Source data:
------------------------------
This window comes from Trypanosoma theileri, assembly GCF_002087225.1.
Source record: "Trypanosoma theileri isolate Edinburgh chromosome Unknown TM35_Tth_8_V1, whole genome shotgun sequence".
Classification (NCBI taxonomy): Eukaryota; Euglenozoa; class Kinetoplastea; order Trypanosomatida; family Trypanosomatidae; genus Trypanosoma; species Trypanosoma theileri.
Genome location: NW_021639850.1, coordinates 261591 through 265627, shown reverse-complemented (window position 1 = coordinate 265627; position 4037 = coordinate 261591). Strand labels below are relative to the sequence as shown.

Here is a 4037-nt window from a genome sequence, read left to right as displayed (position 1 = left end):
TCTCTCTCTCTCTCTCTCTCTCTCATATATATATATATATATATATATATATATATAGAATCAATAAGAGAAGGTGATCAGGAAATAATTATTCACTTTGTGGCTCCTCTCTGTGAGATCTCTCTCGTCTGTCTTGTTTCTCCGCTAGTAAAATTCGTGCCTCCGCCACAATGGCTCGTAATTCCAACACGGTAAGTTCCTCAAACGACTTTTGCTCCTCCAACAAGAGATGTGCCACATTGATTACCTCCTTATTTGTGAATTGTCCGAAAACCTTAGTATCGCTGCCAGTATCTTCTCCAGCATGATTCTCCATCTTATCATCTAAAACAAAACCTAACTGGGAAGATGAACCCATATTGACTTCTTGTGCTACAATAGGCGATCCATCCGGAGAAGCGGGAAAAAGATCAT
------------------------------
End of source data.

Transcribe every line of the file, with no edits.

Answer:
This window comes from Trypanosoma theileri, assembly GCF_002087225.1.
Source record: "Trypanosoma theileri isolate Edinburgh chromosome Unknown TM35_Tth_8_V1, whole genome shotgun sequence".
Classification (NCBI taxonomy): Eukaryota; Euglenozoa; class Kinetoplastea; order Trypanosomatida; family Trypanosomatidae; genus Trypanosoma; species Trypanosoma theileri.
Genome location: NW_021639850.1, coordinates 261591 through 265627, shown reverse-complemented (window position 1 = coordinate 265627; position 4037 = coordinate 261591). Strand labels below are relative to the sequence as shown.

Here is a 4037-nt window from a genome sequence, read left to right as displayed (position 1 = left end):
TCTCTCTCTCTCTCTCTCTCTCTCATATATATATATATATATATATATATATATATAGAATCAATAAGAGAAGGTGATCAGGAAATAATTATTCACTTTGTGGCTCCTCTCTGTGAGATCTCTCTCGTCTGTCTTGTTTCTCCGCTAGTAAAATTCGTGCCTCCGCCACAATGGCTCGTAATTCCAACACGGTAAGTTCCTCAAACGACTTTTGCTCCTCCAACAAGAGATGTGCCACATTGATTACCTCCTTATTTGTGAATTGTCCGAAAACCTTAGTATCGCTGCCAGTATCTTCTCCAGCATGATTCTCCATCTTATCATCTAAAACAAAACCTAACTGGGAAGATGAACCCATATTGACTTCTTGTGCTACAATAGGCGATCCATCCGGAGAAGCGGGAAAAAGATCAT